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Management of Meningiomas

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Congress of Neurological Surgeons Honored Guest Presentation
Originally Published Clinical Neurosurgery, Volume 40, Chapter 17, Pages 321-383, 1992
Used with permission of the Congress of Neurological Surgeons.

HTML Editor: Stephen B. Tatter, M.D., Ph.D.

Disclaimer: The information and reference materials contained herein are intended solely to provide background information. They were written for an audience of physicians. They are in no way intended to constitute medical advise. For medical advise a physician must, of course, be consulted.



Meningioma MR scan
FIG. 17.33. Foramen magnum meningioma. This 49-year-old woman noted increasing difficulty using her right upper extremity and weakness of her right lower extremity. An angiogram showed mild compression of the vertebral artery. Total removal was followed by full recovery. (A and B) MRI axial images, showing the tumor arising from the right anterior lateral dura with displacement of the brainstem posteriorly and to the left. (C) MRI sagittal image, showing the posterior compression of the cervical medullary junction and the longitudinal extent of the tumor.

(Meningioma Management, File 19)


These meningiomas usually arise from the anterior-lateral dura at the foramen magnum but can occur directly anteriorly, posteriorly, or posterior-laterally. MRI clearly defines the relationship of the tumor to the surrounding structures (Fig. 17.33). Angiography should be done to define the position of the vertebral artery and its branches and demonstrate the vascular supply. We have not seen a case when embolization was needed, but it has been reported.

Surgery is indicated when there are worsening neurological symptoms. Radiation therapy has not been used.

For most patients I prefer to use the prone position with a midline incision, suboccipital craniectomy, and upper cervical laminectomy. The details of the tumor removal have been outlined by Scott and Rhoton (62).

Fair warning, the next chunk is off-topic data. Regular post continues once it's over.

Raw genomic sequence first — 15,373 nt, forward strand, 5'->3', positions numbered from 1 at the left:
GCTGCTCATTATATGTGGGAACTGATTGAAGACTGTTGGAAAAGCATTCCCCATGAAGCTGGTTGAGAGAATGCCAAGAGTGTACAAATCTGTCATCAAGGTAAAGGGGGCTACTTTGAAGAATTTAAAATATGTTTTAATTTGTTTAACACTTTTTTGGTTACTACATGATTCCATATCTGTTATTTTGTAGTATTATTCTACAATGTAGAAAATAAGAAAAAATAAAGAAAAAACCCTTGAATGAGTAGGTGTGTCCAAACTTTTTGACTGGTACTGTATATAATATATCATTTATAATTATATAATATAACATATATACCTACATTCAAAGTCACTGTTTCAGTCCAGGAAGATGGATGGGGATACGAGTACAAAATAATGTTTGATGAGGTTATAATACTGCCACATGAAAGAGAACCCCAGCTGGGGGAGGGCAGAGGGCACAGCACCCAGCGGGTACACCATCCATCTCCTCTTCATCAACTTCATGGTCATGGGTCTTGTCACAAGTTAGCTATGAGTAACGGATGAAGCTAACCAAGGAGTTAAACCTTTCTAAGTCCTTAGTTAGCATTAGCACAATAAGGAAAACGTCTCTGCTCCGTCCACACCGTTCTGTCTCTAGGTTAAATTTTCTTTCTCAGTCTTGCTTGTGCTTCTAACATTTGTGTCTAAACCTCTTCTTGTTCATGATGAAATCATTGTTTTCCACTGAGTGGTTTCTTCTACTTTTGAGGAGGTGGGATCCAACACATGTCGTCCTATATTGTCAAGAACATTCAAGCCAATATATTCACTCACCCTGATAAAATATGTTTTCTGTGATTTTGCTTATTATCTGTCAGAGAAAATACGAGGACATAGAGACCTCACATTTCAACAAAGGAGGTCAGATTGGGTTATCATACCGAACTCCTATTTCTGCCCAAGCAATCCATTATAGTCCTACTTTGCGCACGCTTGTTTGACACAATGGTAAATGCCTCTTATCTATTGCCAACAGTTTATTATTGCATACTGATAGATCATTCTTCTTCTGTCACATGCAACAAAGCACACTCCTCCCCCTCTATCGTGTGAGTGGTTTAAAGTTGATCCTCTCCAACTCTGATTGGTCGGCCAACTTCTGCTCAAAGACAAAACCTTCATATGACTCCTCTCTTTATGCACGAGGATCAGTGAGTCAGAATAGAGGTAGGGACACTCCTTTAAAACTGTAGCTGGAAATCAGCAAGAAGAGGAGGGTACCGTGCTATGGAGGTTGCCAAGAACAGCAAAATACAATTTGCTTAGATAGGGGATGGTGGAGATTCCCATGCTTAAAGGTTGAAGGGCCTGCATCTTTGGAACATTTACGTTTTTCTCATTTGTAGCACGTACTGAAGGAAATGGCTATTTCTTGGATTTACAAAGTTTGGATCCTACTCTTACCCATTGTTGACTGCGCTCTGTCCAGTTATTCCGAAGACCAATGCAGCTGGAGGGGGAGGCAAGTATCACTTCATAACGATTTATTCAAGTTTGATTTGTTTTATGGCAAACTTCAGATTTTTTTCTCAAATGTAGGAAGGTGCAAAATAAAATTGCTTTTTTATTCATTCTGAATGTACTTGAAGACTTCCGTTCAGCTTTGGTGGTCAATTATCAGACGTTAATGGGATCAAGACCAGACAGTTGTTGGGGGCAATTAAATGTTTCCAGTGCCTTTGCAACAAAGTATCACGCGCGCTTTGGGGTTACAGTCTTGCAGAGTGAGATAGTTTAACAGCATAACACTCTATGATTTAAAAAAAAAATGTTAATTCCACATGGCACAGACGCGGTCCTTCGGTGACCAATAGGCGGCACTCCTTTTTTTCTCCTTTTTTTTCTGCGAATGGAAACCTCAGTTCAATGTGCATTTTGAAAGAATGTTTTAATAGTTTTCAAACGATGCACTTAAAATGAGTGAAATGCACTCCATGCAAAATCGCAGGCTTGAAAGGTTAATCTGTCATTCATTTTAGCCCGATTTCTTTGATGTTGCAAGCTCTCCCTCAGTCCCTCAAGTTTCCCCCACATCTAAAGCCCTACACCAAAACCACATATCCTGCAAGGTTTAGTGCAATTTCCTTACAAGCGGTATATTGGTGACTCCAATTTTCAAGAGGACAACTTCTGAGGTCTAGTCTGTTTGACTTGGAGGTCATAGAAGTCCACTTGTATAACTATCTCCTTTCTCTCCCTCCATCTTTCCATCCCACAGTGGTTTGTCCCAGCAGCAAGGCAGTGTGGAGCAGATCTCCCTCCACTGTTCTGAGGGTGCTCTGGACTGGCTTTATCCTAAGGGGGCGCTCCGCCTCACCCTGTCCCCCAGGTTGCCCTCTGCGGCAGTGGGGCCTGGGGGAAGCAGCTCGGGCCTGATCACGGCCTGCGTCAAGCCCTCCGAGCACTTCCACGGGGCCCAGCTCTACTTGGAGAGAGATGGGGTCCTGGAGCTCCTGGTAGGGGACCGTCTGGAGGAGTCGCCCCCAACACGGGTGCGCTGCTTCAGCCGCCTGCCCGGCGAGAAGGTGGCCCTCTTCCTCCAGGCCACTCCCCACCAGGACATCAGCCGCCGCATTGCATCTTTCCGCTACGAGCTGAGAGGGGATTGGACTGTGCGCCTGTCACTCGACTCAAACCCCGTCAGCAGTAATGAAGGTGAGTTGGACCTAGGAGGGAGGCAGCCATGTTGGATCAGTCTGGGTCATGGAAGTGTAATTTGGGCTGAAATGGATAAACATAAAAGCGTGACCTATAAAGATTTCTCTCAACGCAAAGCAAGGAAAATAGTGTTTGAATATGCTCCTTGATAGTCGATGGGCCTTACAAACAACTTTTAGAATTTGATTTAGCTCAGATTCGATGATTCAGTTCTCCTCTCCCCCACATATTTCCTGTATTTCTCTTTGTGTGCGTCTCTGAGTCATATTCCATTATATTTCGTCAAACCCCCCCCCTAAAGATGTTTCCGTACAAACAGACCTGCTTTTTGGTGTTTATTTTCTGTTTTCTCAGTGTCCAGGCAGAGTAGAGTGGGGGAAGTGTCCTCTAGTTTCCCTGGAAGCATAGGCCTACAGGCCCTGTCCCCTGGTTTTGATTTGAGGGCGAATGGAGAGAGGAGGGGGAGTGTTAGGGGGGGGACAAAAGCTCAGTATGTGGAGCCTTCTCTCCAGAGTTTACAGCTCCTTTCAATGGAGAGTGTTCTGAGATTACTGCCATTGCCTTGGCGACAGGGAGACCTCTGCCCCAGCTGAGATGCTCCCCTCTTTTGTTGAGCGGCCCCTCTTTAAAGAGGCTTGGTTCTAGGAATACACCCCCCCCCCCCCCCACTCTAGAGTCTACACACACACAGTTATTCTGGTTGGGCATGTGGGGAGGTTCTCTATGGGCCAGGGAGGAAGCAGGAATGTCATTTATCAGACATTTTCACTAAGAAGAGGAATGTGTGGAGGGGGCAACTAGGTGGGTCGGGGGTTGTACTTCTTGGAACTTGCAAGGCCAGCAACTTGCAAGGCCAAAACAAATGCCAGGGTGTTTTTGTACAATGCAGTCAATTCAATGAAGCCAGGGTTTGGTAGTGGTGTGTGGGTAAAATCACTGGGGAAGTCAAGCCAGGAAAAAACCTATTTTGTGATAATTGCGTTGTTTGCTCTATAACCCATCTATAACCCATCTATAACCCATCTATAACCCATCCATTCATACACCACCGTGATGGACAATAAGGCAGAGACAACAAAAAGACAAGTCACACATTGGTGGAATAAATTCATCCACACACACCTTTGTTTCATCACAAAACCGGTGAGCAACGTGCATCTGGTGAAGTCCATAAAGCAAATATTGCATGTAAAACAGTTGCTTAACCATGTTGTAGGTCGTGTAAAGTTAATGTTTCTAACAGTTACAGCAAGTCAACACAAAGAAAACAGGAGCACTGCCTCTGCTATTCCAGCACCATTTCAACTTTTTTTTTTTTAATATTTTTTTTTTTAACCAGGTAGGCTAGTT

The key considerations in the operation include the following.

  1. The dura is opened in a Y-shaped fashion with the vertical limb toward the side of the tumor. If the venous sinus in the dura is significant, it is closed with a running suture; otherwise, bipolar coagulation is used.
  2. The llth nerve rootlets are separated. In some cases the posterior upper cervical roots need to be divided.
  3. An internal decompression of the tumor is done before separating the capsule from the spinal cord, medulla, and vertebral artery. Occasionally, a small area of tumor may be left adherent to the vertebral artery. The vertebral artery is identified where it enters the dura at the highest dentate ligament.
  4. In some patients the dural attachment can be removed; in others, where there is an anterior extension or involvement near the vertebral artery, the internal dural surface may be peeled away. The dura is closed with a graft of pericranial tissue taken from the occipital region.

Other approaches to these tumors have been summarized (18, 26, 62). George (18) uses a posterolateral approach. Crockard (13) uses the transoral approach for those meningiomas that are in the midline with no lateral extension.
TABLE 17.18 Foramen Magnum Meningiomas
aRemoval bOutcome Complications Recurrence
T 5 Good 5 None None
RST 0 Fair 0
ST 0 Poor 0
aT, total removal
RST, radical subtotal removal
ST, subtotal removal
bGood, free of major neurological deficit
and able to return to previous activity level
Fair, independent but not able to return to full activity
because of new neurological deficit or significant
preoperative deficit that did not fully recover
Poor, dependent.


In this series there were five patients, all women, ranging in age from 33 to 65 years (Table 17.18). All had total removal and all returned to normal activity. There have been no recurrences. Scott and Rhoton (62) have summarized the results of several series. Between 70 and 80% had a good result.

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